The 26 eclectic short stories for my #AtoZChallenge are excerpts from travelogue notes by
fictional character Gahlen, who first appears in SHARDS OF MEMORY – Oral History in a Heartbeat.
Each A-to-Z daily post is a stand-alone tale - partly true, partly fiction.
By Dylan - Own work, CC BY-SA 4.0,
Elderly Fare at Cork Market
Once we settled into Devlon’s taxicab, he drove along the bank of the River Lee, pointing out the Butter Museum. “They give an interesting history of Ireland’s success in the butter trade and how they stored butter in bogs.”
Turning the corner, he said, “Taking the St. Patrick’s Street Bridge to the English Market for a scheduled fare. See St. Finn Barre’s Cathedral looming?”
At the market, Devlon pulled up to an elderly woman. She dragged a wire cart overflowing with fresh vegetables. Devlon whispered, “She won’t allow me to assist with the cart or open the door for her.”
While she unlatched the back door and struggled with her possessions, Devlon kept talking.
“Cork’s English Market has been a landmark since they laid the foundation stone in September of 1786. They offer the best local food.”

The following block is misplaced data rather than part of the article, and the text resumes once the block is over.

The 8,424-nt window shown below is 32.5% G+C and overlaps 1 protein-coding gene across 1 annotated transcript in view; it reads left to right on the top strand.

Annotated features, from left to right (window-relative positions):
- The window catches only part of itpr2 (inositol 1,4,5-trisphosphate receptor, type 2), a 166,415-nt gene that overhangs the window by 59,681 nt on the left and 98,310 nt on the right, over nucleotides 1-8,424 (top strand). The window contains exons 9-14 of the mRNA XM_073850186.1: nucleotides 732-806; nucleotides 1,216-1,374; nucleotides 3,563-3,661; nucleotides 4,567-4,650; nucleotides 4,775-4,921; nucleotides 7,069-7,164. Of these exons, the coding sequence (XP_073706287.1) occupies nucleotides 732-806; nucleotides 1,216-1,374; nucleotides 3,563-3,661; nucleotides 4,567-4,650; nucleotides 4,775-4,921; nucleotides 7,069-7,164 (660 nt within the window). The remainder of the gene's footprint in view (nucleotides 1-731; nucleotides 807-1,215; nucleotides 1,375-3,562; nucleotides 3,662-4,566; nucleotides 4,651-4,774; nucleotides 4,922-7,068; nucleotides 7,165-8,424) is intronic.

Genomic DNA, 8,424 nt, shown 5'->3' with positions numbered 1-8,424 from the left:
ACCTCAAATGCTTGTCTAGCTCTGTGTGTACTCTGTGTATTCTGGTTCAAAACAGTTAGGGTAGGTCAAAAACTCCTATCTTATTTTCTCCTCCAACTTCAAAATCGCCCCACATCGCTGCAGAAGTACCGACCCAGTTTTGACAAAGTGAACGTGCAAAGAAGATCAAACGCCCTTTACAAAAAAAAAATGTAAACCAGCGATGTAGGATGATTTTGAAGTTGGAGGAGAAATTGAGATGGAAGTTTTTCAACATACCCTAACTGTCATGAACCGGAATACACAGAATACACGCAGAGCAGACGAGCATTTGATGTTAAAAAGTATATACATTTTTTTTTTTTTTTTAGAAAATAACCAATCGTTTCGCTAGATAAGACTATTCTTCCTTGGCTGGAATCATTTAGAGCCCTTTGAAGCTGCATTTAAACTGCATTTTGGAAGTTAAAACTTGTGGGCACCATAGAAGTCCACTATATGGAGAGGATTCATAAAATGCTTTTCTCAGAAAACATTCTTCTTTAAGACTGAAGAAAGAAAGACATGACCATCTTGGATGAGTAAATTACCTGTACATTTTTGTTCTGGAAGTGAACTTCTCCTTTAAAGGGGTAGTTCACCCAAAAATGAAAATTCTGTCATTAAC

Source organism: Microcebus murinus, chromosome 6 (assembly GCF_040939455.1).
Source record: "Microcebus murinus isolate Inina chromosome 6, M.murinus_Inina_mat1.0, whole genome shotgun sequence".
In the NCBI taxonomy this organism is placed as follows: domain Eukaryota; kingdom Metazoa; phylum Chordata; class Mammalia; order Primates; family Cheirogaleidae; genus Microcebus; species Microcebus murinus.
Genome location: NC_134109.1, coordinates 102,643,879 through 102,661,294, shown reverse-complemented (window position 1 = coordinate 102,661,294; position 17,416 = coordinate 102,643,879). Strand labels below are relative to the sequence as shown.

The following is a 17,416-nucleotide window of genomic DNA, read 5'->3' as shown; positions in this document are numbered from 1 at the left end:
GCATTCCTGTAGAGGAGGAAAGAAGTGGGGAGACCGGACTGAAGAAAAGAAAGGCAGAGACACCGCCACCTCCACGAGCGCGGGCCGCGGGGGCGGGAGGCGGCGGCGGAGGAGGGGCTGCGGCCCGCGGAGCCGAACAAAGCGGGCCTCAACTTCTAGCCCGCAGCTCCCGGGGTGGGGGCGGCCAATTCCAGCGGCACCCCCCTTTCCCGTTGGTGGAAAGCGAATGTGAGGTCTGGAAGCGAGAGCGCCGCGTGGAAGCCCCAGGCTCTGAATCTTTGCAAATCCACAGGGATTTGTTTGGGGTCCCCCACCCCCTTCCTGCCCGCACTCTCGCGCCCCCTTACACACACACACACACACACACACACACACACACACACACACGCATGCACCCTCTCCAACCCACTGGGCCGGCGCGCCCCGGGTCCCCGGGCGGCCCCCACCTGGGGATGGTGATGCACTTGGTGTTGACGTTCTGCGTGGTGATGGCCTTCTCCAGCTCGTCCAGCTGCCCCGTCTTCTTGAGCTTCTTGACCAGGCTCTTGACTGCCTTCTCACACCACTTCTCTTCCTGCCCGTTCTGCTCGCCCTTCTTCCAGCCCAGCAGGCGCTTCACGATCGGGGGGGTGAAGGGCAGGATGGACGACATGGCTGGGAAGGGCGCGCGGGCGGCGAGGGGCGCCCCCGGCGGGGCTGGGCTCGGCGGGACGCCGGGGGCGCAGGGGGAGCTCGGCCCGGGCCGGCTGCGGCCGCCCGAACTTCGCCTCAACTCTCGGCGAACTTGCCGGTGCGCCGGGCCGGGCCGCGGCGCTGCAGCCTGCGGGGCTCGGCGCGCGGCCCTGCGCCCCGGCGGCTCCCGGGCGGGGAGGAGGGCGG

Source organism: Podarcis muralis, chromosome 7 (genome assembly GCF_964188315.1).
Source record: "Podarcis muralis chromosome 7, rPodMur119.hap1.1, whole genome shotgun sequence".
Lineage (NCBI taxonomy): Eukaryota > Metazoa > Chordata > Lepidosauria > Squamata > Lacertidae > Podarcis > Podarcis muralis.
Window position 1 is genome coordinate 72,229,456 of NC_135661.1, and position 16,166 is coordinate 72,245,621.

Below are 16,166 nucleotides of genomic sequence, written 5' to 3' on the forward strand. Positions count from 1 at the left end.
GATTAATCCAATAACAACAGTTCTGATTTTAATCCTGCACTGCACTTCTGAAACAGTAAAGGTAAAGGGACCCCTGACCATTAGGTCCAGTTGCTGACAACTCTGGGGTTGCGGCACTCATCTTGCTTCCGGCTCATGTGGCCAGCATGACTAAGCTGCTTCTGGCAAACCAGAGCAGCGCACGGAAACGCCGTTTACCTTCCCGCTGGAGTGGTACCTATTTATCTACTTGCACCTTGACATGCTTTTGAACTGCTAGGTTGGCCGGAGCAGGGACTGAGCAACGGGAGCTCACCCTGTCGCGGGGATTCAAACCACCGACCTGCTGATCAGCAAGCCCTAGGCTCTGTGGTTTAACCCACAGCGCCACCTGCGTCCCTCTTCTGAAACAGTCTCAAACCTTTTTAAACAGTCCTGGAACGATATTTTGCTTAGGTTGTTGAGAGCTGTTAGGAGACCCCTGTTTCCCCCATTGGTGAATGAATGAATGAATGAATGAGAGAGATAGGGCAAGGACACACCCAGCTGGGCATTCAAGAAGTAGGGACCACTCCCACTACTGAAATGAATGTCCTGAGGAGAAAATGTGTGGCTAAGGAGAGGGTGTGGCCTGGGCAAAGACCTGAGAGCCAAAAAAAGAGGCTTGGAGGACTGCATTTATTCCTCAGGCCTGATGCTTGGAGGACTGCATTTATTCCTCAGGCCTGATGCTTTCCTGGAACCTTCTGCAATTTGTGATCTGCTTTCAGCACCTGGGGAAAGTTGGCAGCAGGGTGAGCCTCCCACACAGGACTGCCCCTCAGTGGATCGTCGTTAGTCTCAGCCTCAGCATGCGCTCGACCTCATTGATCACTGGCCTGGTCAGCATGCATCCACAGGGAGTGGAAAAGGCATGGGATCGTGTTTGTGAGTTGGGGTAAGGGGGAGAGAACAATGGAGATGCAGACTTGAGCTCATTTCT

“Everything from olives to eels,” the elderly woman said, hauling the cart into the back seat and forcing my sisters to scrunch together.
“Headed home, Mamó?” Devlon asked.
Ah, I thought, his grandmother. All of Ireland must be related.
“Where else would I be headed with a cartful of groceries, Devlon? Of course, home.”
“We just drove past the Butter Museum,” he said, unfazed. “These folks are visiting from America, checking out their ancestral roots.”
“Is that so?” she said. “What name would you be upholding?”
Devlon translated: “Which of your ancestors left Ireland for America?”
“The Keogh family. They sailed from Cork to Quebec. That’s in Canada. Later, they migrated to Wisconsin.”
“I know where Quebec is,” she snapped. “Wisconsin most likely is a state in your country.”
“Gramma,” Devlon said, pointing to me, “this is Gahlen. Seated next to you are Rianne and Vondra. May they call you Gramma?”
“Devlon,” she said, “what is my name?”
Devlon squirmed. “Sorry, Gramma, I never knew your name.”
“Exactly. And if you don’t know my name, why should these strangers?” She sighed, then said, “Yes, call me Gramma. Do you know what I once found buried in the bog behind our farm? A finger bone. Oh, the stories I could tell about ritual sacrifices.”
“Gramma,” Devlon said, his voice a bit shaky now. “Are you sure you want to tell such stories to a bunch of strangers?”
“Strangers?” she asked. “They are practically family, calling me Gramma. How much closer can we get?”